The insurrection in the south (Dan 11:14-11:14)

“In those times,

Many shall rise

Against the king of the south.

The lawless

Among your own people

Shall lift themselves up

In order to fulfil the vision.

But they shall fail.”

There was an Egyptian insurrection against the child king Ptolemy V (204-181 BCE), since he was only 5 years old when he took over as king. The various regents controlled his activities. Somehow, some of the Judeans of Palestine got involved with this, as they took sides on the battle between the kings of the north and the south, Egypt and Syria. However, they failed.

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The true judgment was delivered (Dan 3:8-3:9)

“Thus,

All that you brought

Upon us,

All that you have done

To us,

You have done

By a true judgment.

You have handed us over

To our enemies,

Lawless,

Hateful rebels.

You have handed us over

To an unjust king,

The most wicked

In all the world.”

Azariah continued his prayer. Due to their sinfulness, God executed a proper and true judgment. He has handed over the Judeans to their enemies, the lawless and hateful rebels of Babylon. They were turned over to an unjust king, the most wicked king in the whole world. Remember, up until this incident of the golden statue, Azariah and his 2 friends were serving this king in his royal court. I could see how this furnace punishment might change their minds.

The judgment due to our sins (Dan 3:5-3:7)

“You have executed

True judgments

In all

That you have brought

Upon us,

Upon Jerusalem,

The holy city

Of our ancestors.

By a true judgment,

You have brought

All this upon us

Because of our sins.

We have sinned.

We have broken

Your law,

In turning away

From you.

In all matters,

We have sinned grievously.

We have not obeyed

Your commandments.

We have not kept them.

We have not done

What you have commanded us

For our own good.”

Azariah continued with his prayer to God. God has executed his true judgments upon the Judeans and their ancestral holy city of Jerusalem, because of their sins. They were sinners. They broke his laws. They turned away from God. They have sinned grievously, by not obeying his commandments. They did not do what God had commanded them to do for their own good.

 

The restoration (Lam 5:21-5:22)

“Restore us

To yourself!

O Yahweh!

Thus we may be

Restored!

Renew our days

As of old!

Unless you have

Utterly rejected us?

Are you angry

With us

Beyond measure?”

While this author pleads for restoration, there is an element of doubt at the end. They wanted to be restored to Yahweh like in the good old days. But then the element of doubt crept in. They were asking for mercy, but has Yahweh utterly rejected them? Is God so angry that it cannot be measured? Have the Judeans gone too far against Yahweh? Thus this lamentation does not have a happy ending, but a more existential angst that maybe there will be no restoration at all.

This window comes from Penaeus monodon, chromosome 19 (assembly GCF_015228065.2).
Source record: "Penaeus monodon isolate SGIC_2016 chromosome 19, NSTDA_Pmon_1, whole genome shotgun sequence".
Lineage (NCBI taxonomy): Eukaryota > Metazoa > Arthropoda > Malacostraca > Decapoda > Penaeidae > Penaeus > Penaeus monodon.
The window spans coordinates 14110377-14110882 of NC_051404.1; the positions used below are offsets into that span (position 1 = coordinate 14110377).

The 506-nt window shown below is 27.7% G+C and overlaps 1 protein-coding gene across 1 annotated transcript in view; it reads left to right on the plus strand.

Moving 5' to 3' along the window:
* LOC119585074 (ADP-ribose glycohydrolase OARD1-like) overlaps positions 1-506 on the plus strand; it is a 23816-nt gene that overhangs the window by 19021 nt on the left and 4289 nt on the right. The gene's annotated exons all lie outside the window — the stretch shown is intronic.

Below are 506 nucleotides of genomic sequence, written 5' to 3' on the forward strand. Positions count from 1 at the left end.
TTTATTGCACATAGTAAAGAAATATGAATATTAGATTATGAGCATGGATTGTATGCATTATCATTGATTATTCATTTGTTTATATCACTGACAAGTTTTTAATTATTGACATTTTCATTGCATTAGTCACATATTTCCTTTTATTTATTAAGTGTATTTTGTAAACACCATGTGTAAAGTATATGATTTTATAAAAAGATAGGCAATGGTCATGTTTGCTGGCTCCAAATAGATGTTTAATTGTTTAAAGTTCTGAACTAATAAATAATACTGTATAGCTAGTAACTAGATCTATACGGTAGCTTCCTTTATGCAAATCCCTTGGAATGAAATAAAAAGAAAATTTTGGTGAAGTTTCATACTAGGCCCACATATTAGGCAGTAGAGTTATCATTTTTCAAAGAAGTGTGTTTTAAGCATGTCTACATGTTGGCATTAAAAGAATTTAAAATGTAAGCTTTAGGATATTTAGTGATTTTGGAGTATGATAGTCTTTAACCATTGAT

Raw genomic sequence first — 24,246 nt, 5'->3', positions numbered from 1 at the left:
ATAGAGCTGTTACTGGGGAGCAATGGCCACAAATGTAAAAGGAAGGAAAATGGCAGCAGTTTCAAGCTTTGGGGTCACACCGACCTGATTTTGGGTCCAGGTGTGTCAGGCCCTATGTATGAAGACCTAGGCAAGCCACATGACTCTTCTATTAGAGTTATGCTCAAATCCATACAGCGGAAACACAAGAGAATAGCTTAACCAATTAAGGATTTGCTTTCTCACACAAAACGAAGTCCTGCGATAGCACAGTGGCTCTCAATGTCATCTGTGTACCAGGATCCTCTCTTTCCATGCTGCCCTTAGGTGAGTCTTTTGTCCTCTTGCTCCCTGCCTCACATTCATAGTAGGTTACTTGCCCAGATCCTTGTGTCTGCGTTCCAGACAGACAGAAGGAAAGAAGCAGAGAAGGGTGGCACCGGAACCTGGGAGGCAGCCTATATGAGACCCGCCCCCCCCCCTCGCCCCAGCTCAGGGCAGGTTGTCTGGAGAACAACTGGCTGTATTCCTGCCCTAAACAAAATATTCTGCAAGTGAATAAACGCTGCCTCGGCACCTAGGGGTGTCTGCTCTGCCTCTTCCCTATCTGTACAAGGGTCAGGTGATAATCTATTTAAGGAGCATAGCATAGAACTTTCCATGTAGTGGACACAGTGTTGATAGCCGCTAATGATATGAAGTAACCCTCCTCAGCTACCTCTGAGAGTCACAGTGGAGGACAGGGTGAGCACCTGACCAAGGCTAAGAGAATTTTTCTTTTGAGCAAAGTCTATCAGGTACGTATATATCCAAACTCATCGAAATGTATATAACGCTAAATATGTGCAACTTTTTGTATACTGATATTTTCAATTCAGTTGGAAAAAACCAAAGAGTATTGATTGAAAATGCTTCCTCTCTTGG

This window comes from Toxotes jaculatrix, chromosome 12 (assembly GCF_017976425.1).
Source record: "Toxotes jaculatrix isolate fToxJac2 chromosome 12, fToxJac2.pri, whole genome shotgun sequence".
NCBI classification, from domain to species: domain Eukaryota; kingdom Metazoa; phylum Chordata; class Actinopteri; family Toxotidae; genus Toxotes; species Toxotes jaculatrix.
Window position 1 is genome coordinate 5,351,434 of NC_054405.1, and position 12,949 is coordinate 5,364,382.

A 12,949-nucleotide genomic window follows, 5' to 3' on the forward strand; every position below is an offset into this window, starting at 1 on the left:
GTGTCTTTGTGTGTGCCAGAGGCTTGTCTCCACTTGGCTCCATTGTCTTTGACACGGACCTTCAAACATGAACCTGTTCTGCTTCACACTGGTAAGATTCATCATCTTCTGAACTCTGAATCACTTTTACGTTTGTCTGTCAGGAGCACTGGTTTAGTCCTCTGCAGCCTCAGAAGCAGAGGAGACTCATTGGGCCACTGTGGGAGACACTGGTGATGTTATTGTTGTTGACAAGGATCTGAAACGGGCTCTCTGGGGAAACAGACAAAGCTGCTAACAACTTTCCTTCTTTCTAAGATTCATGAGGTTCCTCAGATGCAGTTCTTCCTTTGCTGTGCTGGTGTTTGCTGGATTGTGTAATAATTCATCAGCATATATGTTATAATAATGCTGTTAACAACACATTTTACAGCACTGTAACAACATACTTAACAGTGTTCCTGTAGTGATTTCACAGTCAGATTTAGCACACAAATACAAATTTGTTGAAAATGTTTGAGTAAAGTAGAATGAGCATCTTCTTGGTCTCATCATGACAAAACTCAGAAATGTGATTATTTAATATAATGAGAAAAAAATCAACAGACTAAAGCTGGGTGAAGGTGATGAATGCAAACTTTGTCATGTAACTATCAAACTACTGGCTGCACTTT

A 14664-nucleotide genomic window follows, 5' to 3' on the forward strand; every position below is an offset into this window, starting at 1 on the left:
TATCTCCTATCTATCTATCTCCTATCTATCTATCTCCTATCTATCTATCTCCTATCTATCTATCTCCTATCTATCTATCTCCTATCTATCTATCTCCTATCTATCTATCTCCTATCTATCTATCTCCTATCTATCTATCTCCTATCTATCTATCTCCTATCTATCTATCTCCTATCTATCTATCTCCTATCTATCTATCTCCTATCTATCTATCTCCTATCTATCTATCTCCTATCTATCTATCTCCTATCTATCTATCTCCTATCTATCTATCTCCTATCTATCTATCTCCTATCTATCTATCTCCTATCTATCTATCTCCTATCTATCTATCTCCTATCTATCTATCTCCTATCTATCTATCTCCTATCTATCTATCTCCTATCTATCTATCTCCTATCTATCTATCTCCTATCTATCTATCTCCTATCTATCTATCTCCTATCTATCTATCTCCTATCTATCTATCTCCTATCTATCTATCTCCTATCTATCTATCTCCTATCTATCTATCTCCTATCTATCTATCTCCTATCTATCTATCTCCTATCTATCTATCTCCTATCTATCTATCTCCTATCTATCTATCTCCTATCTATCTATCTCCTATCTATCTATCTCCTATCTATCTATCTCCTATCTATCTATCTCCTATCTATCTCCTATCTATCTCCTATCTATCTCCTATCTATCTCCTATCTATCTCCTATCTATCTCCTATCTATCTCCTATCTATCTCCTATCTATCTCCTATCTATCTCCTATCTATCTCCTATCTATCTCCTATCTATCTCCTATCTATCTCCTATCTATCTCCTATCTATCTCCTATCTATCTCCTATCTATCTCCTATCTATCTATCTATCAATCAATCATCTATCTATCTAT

The battles in southern and eastern Babylon (Jer 50:21-50:22)

“‘Go to the land

Of Merathaim!

Go up against her!

Attack the inhabitants

Of Pekod!

Utterly destroy

The last of them!’

Says Yahweh.

‘Do all

That I have commanded you!

The noise of battle

Is in the land

With great destruction!’”

They were to go to the southern Babylonian town of Merathaim, meaning “double rebellion.” They were to attack the people at Pekod, an eastern Babylonian tribe that means “punishment.” They were to utterly destroy all these people down to the very last of them. Yahweh was commanding this so that they should battle until there was great destruction in the land. It is not clear how the Judeans and Israelites got weapons since they were in captivity. However, this may be a description of the Persian invasion of Babylon.

The punishment in Egypt (Jer 44:13-44:14)

“I will punish

Those who live

In the land of Egypt,

As I have punished Jerusalem,

With the sword,

With famine,

With pestilence.

Thus none

Of the remnant of Judah

Who have come

To settle

In the land of Egypt

Shall escape,

Or survive,

Or return

To the land of Judah.

Although they long

To go back

To live there,

They shall not go back,

Except some fugitives.”

In a twist of irony, Yahweh was going to punish the Judeans who had left Judah to settle in Egypt. Just as he had punished the Egyptians centuries earlier so that the Israelites could leave Egypt, he now will punish the Judeans who came to live in Egypt. Thus this great symbiotic relationship of the Israelites and the Egyptians continues, even until the present day. Yahweh was determined to punish this remnant from Judah, as he had punished Jerusalem, with his often repeated 3 weapons, the sword, famine, and pestilence. None of these Judean remnants would escape or survive to return to their beloved Judah. The only exception would be those who

In a twist of irony, Yahweh was going to punish the Judeans who had left Judah to settle in Egypt. Just as he had punished the Egyptians centuries earlier so that the Israelites could leave Egypt, he now will punish the Judeans who came to live in Egypt. Thus this great symbiotic relationship of the Israelites and the Egyptians continues, even until the present day. Yahweh was determined to punish this remnant from Judah, as he had punished Jerusalem, with his often repeated 3 weapons, the sword, famine, and pestilence. None of these Judean remnants would escape or survive to return to their beloved Judah. The only exception would be those who turned out to be fugitives.

turned out to be fugitives.